A well-told history of the 1920s Florida land rush, the developers who fueled it, and an environmentalist who saw its dangers.
Writers like Erik Larson and Gary Krist have found a sturdy formula for enlivening history: Take a neglected or misunderstood era or incident, ferret out its colorful heroes and scoundrels, and show not just their successes or failures, but the social forces that shaped their lives. Former Fortune magazine London bureau chief Knowlton (Cattle Kingdom: The Hidden History of the Cowboy West, 2017, etc.) uses the method to fine effect in his story of a land-buying frenzy that led one observer to note, “All of America’s gold rushes, all her oil booms, and all her free-land stampedes dwindled by comparison with the torrent of migration pouring into Florida.” The author begins with Henry Flagler (1830-1913), the patriarch of Florida resort development, but moves on quickly to the architects and developers who drove the 1920s rush, including Addison Mizner in Palm Beach, George Merrick in Coral Gables, and David Paul “D.P.” Davis in Tampa. Perhaps no man was more flamboyant or controversial than Carl Fisher, who dredged Biscayne Bay for the sand needed to build Miami Beach and whose razzle-dazzle publicity efforts fed the boom and its collapse, owing to factors that included rampant overleveraging and the hurricanes of 1926 and 1928. Fisher had a small elephant who caddied for visiting President Warren G. Harding and hired black laborers who couldn’t live in his subdivisions: “The so-called Caucasian clause in the deeds prohibited anyone but a white person from buying a parcel of land on the island.” The writer Marjory Stoneman Douglas saw the injustices to blacks and the environmental risks of overdevelopment and later wrote the nature classic The Everglades: The River of Grass (1947). In an especially strong chapter, Knowlton argues cogently that while the collapse of the bubble alone didn’t cause the Great Depression, “the Sunshine State did provide both the dynamite and the detonator.”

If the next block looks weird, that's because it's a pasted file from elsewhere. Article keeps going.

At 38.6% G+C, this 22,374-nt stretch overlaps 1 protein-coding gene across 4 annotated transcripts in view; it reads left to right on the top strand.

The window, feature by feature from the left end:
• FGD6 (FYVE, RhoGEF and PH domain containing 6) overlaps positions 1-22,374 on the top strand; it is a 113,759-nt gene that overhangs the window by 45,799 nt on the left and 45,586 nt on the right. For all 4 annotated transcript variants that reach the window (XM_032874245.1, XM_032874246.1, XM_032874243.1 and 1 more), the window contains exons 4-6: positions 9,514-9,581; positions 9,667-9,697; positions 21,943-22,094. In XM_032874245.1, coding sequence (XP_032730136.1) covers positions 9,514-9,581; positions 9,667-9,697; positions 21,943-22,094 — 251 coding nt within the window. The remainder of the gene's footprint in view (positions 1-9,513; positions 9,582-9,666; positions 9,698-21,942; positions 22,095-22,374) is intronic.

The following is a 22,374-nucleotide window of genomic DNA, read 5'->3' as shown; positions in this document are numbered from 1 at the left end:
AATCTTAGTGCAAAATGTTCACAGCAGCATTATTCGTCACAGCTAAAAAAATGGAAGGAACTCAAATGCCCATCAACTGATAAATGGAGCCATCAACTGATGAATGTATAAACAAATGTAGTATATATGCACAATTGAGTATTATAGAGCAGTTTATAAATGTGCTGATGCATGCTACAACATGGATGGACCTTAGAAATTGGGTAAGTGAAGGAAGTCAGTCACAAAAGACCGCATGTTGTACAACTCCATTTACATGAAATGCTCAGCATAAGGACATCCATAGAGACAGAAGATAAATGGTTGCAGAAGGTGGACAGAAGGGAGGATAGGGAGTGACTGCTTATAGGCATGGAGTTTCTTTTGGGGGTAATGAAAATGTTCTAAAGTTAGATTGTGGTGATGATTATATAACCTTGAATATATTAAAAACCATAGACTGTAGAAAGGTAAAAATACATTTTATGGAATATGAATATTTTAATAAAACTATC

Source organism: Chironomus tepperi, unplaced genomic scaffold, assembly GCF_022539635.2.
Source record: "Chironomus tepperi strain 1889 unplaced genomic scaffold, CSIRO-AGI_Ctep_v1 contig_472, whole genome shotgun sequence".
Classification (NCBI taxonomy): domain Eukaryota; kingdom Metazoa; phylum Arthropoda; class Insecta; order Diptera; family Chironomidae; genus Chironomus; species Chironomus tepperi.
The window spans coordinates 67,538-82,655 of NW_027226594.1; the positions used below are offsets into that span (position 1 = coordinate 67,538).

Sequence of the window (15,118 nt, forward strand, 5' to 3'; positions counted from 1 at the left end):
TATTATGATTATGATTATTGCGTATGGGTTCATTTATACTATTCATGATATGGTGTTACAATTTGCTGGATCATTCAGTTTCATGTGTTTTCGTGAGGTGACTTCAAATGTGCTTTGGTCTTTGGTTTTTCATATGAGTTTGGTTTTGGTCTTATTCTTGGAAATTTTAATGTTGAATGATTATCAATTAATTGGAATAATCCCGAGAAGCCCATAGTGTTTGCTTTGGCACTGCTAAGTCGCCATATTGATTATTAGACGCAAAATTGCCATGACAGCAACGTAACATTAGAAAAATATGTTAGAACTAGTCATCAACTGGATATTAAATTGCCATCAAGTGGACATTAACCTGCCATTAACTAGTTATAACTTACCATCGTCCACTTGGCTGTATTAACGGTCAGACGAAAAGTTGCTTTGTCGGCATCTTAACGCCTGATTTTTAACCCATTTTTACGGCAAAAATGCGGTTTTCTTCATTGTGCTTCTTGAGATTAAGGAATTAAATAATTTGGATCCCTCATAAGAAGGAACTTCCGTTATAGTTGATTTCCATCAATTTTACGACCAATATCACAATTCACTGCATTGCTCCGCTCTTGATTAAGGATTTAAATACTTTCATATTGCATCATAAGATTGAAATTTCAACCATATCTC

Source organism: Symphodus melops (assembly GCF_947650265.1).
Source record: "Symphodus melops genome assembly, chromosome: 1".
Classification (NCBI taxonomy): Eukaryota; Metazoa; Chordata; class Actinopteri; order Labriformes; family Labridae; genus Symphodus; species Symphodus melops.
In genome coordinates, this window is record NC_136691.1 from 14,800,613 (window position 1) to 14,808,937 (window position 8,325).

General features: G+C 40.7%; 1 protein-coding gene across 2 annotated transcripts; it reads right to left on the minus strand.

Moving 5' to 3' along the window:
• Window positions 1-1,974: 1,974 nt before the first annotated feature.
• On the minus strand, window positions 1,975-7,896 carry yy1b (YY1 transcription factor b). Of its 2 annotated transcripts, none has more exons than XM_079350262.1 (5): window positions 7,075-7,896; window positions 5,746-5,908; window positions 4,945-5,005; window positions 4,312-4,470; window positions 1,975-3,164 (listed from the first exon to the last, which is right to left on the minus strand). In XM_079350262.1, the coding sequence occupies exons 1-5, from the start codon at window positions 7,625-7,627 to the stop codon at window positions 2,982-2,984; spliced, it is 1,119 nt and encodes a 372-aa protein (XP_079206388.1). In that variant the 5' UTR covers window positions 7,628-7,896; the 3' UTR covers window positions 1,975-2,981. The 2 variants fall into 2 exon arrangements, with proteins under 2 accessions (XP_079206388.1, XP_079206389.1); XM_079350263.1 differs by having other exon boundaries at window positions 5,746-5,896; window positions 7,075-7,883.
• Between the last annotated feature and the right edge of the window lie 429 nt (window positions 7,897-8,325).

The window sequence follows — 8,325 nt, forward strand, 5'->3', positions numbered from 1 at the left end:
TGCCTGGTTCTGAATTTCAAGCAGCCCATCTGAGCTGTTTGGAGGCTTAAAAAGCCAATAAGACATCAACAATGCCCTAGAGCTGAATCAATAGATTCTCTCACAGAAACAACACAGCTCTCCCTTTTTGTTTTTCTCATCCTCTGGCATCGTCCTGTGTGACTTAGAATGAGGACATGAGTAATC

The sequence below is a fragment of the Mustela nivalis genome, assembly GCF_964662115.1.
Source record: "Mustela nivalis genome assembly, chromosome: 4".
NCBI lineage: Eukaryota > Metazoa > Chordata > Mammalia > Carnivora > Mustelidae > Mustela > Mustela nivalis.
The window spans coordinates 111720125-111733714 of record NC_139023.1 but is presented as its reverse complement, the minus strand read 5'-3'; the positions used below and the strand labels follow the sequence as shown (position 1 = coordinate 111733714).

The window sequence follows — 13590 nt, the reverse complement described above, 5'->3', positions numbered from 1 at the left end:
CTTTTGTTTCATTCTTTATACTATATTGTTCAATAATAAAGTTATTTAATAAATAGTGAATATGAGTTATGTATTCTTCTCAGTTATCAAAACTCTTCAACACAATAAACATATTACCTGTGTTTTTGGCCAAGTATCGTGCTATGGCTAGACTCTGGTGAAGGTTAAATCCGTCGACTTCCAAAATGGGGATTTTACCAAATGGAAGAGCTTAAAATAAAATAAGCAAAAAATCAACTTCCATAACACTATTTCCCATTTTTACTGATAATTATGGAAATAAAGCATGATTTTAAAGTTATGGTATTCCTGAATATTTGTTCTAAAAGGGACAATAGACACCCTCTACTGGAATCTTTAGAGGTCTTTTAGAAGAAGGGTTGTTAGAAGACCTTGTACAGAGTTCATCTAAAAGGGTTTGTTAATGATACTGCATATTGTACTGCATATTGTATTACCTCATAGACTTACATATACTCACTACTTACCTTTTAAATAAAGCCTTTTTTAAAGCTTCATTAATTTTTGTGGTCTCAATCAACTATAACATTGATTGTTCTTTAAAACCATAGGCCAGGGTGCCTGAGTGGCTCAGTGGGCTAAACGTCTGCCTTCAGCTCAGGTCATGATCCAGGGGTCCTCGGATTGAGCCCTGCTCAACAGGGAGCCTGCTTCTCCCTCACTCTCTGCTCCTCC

A lucid account of the human and economic factors that drove a notorious land rush.